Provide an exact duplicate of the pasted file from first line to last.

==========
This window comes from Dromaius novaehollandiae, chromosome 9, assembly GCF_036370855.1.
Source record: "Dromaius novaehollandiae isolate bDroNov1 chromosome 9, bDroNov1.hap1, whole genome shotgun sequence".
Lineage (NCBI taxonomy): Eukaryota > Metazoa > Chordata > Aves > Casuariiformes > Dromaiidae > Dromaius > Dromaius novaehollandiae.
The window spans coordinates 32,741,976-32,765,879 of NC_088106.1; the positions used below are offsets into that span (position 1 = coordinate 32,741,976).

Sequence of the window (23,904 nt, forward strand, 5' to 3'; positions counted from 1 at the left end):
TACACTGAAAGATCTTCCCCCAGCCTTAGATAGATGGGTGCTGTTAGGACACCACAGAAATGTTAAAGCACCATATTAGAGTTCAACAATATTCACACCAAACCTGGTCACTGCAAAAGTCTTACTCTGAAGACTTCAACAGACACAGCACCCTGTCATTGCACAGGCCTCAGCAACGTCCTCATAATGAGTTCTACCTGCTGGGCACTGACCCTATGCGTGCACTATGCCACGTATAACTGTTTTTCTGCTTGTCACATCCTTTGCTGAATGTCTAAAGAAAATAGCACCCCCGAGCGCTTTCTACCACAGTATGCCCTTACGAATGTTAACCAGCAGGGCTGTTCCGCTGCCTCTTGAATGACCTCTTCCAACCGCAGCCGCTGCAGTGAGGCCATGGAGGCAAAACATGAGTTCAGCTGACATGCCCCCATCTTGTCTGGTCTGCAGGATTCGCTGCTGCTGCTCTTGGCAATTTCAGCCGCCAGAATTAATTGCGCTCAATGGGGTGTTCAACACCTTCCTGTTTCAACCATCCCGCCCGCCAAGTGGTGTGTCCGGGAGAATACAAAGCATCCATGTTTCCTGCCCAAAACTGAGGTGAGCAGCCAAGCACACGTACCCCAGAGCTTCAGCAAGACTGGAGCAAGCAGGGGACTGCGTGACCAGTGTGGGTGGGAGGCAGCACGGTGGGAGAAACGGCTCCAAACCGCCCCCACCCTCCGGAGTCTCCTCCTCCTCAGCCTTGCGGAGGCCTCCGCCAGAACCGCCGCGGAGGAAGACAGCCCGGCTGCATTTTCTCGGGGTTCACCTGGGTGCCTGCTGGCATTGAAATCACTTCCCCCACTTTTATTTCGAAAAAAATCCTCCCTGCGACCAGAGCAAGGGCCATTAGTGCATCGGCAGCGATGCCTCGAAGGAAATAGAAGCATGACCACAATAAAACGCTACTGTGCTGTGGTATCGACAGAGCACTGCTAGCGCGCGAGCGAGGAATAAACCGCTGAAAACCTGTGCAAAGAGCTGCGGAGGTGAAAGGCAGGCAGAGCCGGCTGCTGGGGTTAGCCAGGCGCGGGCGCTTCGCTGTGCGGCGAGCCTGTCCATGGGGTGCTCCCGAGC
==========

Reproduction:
This window comes from Dromaius novaehollandiae, chromosome 9, assembly GCF_036370855.1.
Source record: "Dromaius novaehollandiae isolate bDroNov1 chromosome 9, bDroNov1.hap1, whole genome shotgun sequence".
Lineage (NCBI taxonomy): Eukaryota > Metazoa > Chordata > Aves > Casuariiformes > Dromaiidae > Dromaius > Dromaius novaehollandiae.
The window spans coordinates 32,741,976-32,765,879 of NC_088106.1; the positions used below are offsets into that span (position 1 = coordinate 32,741,976).

Sequence of the window (23,904 nt, forward strand, 5' to 3'; positions counted from 1 at the left end):
TACACTGAAAGATCTTCCCCCAGCCTTAGATAGATGGGTGCTGTTAGGACACCACAGAAATGTTAAAGCACCATATTAGAGTTCAACAATATTCACACCAAACCTGGTCACTGCAAAAGTCTTACTCTGAAGACTTCAACAGACACAGCACCCTGTCATTGCACAGGCCTCAGCAACGTCCTCATAATGAGTTCTACCTGCTGGGCACTGACCCTATGCGTGCACTATGCCACGTATAACTGTTTTTCTGCTTGTCACATCCTTTGCTGAATGTCTAAAGAAAATAGCACCCCCGAGCGCTTTCTACCACAGTATGCCCTTACGAATGTTAACCAGCAGGGCTGTTCCGCTGCCTCTTGAATGACCTCTTCCAACCGCAGCCGCTGCAGTGAGGCCATGGAGGCAAAACATGAGTTCAGCTGACATGCCCCCATCTTGTCTGGTCTGCAGGATTCGCTGCTGCTGCTCTTGGCAATTTCAGCCGCCAGAATTAATTGCGCTCAATGGGGTGTTCAACACCTTCCTGTTTCAACCATCCCGCCCGCCAAGTGGTGTGTCCGGGAGAATACAAAGCATCCATGTTTCCTGCCCAAAACTGAGGTGAGCAGCCAAGCACACGTACCCCAGAGCTTCAGCAAGACTGGAGCAAGCAGGGGACTGCGTGACCAGTGTGGGTGGGAGGCAGCACGGTGGGAGAAACGGCTCCAAACCGCCCCCACCCTCCGGAGTCTCCTCCTCCTCAGCCTTGCGGAGGCCTCCGCCAGAACCGCCGCGGAGGAAGACAGCCCGGCTGCATTTTCTCGGGGTTCACCTGGGTGCCTGCTGGCATTGAAATCACTTCCCCCACTTTTATTTCGAAAAAAATCCTCCCTGCGACCAGAGCAAGGGCCATTAGTGCATCGGCAGCGATGCCTCGAAGGAAATAGAAGCATGACCACAATAAAACGCTACTGTGCTGTGGTATCGACAGAGCACTGCTAGCGCGCGAGCGAGGAATAAACCGCTGAAAACCTGTGCAAAGAGCTGCGGAGGTGAAAGGCAGGCAGAGCCGGCTGCTGGGGTTAGCCAGGCGCGGGCGCTTCGCTGTGCGGCGAGCCTGTCCATGGGGTGCTCCCGAGC